“You should hear about Kelly’s science projects,” Ethan said, lighting up. “She’s a genius.”
“I’m sure she is,” Tiffany continued in the same, talking-to-a-two-year-old voice.
“She works at Automated Human Industries.”
“You do? The robot company?” Tiffany turned to Kelly with a new inflection.
“Yeah,” Kelly said, starting to pull Ethan away.
“That’s so cool!” Kelly paused – Tiffany no longer sounded like she was trying to be charitable to a special ed kid. Her admiration sounded genuine. “Oh my gosh, wait – you were my lab partner! The one who was so good at science!”
“Yep, that’s me.”
“I had the hardest time with that stuff,” Tiffany sighed. “Well, I guess it’s gotten you pretty far. Congratulations.”
Kelly felt a flush creeping into her face at the sincere praise. Suddenly she wasn’t sure she wanted to be here at all. “Thanks. I mean, you look like you’re doing well too.”
“Sure, you know. Hit me up if you ever want some makeup. I’ll give you the family and friends discount.”
So they were friends now. It was just that easy. “Talk to you later,” Kelly said, moving away with Ethan.
“Bye bye, Ethan!” Tiffany fluttered her fingers at him.
“Is this the most satisfying pimple popping video yet?”
Kelly could not walk him fast enough out of that store.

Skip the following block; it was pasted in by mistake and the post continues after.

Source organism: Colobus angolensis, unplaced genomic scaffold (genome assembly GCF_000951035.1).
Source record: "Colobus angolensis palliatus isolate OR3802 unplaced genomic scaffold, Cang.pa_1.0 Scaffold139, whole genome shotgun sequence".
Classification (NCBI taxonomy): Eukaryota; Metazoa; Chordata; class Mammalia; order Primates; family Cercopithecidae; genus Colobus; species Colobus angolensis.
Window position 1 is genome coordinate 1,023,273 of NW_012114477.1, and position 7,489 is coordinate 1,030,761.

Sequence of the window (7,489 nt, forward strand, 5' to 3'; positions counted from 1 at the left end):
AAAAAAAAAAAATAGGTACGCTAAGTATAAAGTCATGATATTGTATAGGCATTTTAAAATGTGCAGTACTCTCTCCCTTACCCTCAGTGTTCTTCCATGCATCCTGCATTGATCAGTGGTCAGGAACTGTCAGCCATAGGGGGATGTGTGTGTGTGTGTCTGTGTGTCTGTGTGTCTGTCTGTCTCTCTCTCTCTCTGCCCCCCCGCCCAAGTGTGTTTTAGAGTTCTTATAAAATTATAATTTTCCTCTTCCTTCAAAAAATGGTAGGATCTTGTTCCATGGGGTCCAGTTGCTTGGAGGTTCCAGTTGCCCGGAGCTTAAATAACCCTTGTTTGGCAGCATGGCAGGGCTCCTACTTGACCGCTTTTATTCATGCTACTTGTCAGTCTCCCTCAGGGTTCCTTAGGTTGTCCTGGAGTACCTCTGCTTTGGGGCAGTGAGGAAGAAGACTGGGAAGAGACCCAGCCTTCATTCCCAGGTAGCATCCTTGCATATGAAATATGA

On the way home, Kelly railed at Ethan for a solid twenty minutes. “Am I going to have to put parental controls on your brain?” she asked sternly. “Is that what I need to do? I’m such an idiot. This whole thing was such a massive failure.”
“I’m so sorry, Kelly,” Ethan said. “I guess I just didn’t understand our objective. I thought that you succeeded quite brilliantly.”
“At what, telling the whole mall about Alessandra What’s-Her-Face’s nipples?”
“I thought the goal was to make Tiffany jealous. To prove to her how far you’ve come.”
“Well, yeah.” Kelly honked when the car in front of her hesitated for a fraction of a second at the light. This was L.A.; her road rage was the same as everyone else’s everyday driving.
“But you did that,” Ethan persisted. “She’s working at a makeup counter, and you’re a robotics engineer. I believe she was duly impressed.”
“She was duly freaked out,” Kelly grumbled, swerving right after barely pausing at a stop sign. She was not in the mood to admit that Ethan was right. But now that she thought about it… maybe he was.